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Right then. If Captured Tracks isn’t already one of my favourite labels with a slew of re-issues from bands I either used to worship or have since come to worship they now cement their reputation by turning their attention to one of the best New Zealand based Flying Nun groups of the mid 80’s,  The odd, arch and classically-influenced Verlaines. Named after poet Paul Verlaine and ...

LP £15.99 FNCT010LP

LP on Captured Tracks / Flying Nun.

  • Includes download code.
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CD £11.99 FNCT010CD

CD on Captured Tracks / Flying Nun.

Sold out. If you have recently ordered it and it is delayed, please check our order tracking tool for more information before trying to contact us.



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REVIEWS

Juvenilia by The Verlaines
1 review. Write a review for us »
9/10 Clinton Staff review, 23 January 2014

Right then. If Captured Tracks isn’t already one of my favourite labels with a slew of re-issues from bands I either used to worship or have since come to worship they now cement their reputation by turning their attention to one of the best New Zealand based Flying Nun groups of the mid 80’s,  The odd, arch and classically-influenced Verlaines. Named after poet Paul Verlaine and not Tom Verlaine as could be assumed, the band created autumny sounding strummy pop with complicated chord changes, odd jazzy structures and unusual lyrical topics.

This album is a collection of their very earliest recordings and opens with ‘Death and The Maiden’ one of their signature songs. Immediately it is unusual amongst its peers in that its an awkward and experimental take on the shimmering New Zealand sound, not content with the three chord strums that were very effective for the likes of The Chills and The Clean. ‘Doomsday’ similarly bursts into life very quickly, hammering away at a frenetic pace veering this way and that. But lead Verlaine Graeme Downes could write straightforward songs too, ‘Joed Out’ is a lovely country lilt, the kind of thing Pavement later attempted with the likes of ‘Range Life’.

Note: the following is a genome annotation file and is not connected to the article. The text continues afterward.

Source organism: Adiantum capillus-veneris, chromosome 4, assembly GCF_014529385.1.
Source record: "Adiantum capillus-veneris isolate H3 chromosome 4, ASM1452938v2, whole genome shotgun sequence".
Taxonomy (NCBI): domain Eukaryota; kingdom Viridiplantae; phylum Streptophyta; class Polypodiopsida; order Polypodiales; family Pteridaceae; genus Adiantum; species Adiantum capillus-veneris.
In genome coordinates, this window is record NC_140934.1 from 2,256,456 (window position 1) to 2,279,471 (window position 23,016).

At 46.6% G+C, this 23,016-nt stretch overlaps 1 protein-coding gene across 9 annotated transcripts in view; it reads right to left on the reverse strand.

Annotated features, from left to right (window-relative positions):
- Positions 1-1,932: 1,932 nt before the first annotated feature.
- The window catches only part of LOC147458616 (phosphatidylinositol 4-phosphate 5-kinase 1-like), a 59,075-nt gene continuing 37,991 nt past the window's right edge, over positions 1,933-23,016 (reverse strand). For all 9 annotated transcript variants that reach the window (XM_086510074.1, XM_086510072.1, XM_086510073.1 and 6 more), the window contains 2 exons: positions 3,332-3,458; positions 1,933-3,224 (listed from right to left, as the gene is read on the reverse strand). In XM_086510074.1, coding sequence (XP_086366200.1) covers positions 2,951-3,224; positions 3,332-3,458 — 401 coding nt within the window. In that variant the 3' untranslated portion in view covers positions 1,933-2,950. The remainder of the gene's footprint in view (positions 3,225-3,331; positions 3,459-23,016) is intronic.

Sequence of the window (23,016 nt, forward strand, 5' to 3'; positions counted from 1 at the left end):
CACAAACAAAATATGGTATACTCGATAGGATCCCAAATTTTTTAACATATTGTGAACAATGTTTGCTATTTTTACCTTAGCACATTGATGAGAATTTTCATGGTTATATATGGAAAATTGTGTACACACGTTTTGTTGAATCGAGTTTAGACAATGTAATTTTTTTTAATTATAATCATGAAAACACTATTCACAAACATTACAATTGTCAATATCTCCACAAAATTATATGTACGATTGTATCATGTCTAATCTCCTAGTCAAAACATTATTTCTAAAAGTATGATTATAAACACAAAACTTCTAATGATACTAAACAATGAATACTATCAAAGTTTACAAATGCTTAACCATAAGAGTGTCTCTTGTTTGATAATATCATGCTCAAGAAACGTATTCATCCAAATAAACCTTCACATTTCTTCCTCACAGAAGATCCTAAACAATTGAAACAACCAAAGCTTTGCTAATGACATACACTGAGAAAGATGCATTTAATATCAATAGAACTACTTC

They had a knack with windswept songs that recall the rush of leaves from the trees in early autumn, ‘Baud To Tears’ is a fizzing andrenalin rush of oddball guitar chords and strange melodic choices yet its bursts through on sheer adrenalin and the listener has no choice to be swept along on the journey. I’m finding lost classics all over the place; ‘Burlesque’ has wheezing distorted organ and pounding guitars before lurching into a drunken melody which is as catchy as it is lopsided, ‘Pyromaniac’ is a kind of breezy New Zealand take on The Jam’s ‘Thats Entertainment’ with a melody that sounds like its climbing up a spiral staircase.

Its not always the best of music to play in the background at a party, its shifting textures tend to throw you for a loop and you miss the subtlety but trust me, get it on the stereo on a winters night and you’ll lose yourself in its dark, twisting charms. We also have their debut album ‘Hallelujah All the Way Home’ in stock and hopefully we’ll see further re-issues of their later albums to come.


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